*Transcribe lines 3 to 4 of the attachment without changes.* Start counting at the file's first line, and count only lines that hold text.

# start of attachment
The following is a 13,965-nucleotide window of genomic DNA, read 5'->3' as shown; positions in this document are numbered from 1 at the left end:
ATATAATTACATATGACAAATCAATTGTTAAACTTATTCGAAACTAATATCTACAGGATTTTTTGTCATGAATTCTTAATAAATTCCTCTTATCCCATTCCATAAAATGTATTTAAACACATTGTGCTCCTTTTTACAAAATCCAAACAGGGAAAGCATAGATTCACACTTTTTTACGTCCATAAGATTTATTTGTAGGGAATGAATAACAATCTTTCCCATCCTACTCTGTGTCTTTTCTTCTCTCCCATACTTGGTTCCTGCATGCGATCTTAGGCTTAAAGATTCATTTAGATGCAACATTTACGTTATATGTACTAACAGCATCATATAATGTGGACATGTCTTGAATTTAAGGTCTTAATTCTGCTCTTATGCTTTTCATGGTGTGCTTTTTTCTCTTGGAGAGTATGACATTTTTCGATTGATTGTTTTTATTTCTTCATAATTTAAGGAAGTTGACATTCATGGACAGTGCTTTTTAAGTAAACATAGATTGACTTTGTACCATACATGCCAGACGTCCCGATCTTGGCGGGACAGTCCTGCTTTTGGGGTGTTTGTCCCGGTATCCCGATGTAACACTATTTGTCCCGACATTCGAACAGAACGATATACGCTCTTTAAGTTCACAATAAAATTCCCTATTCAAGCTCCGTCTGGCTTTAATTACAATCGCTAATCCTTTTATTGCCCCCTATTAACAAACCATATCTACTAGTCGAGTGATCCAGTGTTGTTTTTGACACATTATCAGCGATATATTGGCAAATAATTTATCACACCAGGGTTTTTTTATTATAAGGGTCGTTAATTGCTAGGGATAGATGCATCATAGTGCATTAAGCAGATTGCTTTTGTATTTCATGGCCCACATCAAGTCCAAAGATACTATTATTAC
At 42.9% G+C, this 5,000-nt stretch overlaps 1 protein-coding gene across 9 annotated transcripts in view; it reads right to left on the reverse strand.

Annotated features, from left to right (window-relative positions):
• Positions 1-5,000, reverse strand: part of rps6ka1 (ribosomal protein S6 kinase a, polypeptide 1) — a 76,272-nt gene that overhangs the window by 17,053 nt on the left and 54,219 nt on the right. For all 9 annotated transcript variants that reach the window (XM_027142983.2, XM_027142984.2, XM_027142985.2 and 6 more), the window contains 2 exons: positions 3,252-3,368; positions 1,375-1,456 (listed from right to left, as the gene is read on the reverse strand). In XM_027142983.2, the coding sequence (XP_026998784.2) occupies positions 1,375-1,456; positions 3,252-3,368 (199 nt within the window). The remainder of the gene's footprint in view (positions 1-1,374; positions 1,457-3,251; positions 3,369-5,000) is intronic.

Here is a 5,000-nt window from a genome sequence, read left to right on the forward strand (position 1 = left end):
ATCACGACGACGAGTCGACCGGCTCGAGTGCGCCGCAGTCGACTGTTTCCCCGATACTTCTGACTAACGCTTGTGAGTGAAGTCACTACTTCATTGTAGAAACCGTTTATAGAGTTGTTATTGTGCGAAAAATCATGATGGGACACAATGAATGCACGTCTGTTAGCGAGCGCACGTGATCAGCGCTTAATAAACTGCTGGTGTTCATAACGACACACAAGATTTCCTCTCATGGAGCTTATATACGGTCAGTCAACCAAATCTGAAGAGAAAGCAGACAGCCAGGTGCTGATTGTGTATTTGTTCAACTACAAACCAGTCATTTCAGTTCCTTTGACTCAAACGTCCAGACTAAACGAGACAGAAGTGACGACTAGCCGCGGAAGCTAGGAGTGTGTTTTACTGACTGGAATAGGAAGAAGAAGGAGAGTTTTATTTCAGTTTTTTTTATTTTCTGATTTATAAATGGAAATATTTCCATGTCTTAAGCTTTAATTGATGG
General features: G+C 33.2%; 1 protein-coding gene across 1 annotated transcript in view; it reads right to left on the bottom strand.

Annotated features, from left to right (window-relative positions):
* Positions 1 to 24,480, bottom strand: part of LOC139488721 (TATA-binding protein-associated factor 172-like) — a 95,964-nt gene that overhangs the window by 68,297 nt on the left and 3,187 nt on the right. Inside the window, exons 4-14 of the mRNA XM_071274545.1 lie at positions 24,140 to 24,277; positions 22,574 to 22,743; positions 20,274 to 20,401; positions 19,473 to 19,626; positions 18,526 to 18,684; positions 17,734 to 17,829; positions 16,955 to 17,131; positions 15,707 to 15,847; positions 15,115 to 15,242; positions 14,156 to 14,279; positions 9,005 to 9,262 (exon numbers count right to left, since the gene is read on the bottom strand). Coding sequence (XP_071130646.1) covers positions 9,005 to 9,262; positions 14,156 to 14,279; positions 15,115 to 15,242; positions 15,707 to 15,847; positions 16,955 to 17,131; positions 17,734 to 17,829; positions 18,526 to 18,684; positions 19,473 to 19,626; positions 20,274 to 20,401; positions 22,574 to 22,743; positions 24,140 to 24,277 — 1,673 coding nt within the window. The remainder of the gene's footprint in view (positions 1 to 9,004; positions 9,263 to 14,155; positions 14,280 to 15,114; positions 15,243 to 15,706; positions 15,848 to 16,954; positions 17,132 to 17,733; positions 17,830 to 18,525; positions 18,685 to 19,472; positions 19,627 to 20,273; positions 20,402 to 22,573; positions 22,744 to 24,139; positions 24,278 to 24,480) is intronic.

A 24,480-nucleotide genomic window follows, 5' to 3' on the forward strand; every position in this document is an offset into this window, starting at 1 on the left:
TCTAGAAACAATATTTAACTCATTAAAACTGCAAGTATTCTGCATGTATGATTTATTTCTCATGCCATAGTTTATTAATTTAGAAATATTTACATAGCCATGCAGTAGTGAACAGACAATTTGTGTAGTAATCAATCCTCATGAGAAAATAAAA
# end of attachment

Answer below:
At 42.9% G+C, this 5,000-nt stretch overlaps 1 protein-coding gene across 9 annotated transcripts in view; it reads right to left on the reverse strand.

Annotated features, from left to right (window-relative positions):